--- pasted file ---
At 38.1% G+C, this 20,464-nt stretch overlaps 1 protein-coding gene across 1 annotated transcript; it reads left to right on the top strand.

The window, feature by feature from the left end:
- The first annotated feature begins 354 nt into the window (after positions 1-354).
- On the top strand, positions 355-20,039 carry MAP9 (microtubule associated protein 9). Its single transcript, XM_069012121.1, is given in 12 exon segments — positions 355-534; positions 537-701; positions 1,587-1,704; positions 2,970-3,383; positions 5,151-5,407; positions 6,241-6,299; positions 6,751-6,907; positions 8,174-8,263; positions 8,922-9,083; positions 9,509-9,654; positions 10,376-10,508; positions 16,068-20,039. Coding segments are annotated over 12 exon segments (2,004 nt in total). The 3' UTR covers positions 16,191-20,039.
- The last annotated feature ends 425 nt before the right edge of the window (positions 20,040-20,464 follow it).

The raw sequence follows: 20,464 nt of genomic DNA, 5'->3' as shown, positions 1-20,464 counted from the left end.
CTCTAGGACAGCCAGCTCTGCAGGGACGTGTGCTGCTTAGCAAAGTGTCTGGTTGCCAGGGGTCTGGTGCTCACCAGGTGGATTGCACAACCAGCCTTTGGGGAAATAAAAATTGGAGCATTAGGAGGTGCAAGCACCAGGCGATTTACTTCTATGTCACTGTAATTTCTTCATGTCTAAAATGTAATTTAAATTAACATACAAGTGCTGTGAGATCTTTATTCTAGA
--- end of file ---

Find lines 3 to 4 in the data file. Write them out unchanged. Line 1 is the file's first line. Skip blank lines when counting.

- The first annotated feature begins 354 nt into the window (after positions 1-354).
- On the top strand, positions 355-20,039 carry MAP9 (microtubule associated protein 9). Its single transcript, XM_069012121.1, is given in 12 exon segments — positions 355-534; positions 537-701; positions 1,587-1,704; positions 2,970-3,383; positions 5,151-5,407; positions 6,241-6,299; positions 6,751-6,907; positions 8,174-8,263; positions 8,922-9,083; positions 9,509-9,654; positions 10,376-10,508; positions 16,068-20,039. Coding segments are annotated over 12 exon segments (2,004 nt in total). The 3' UTR covers positions 16,191-20,039.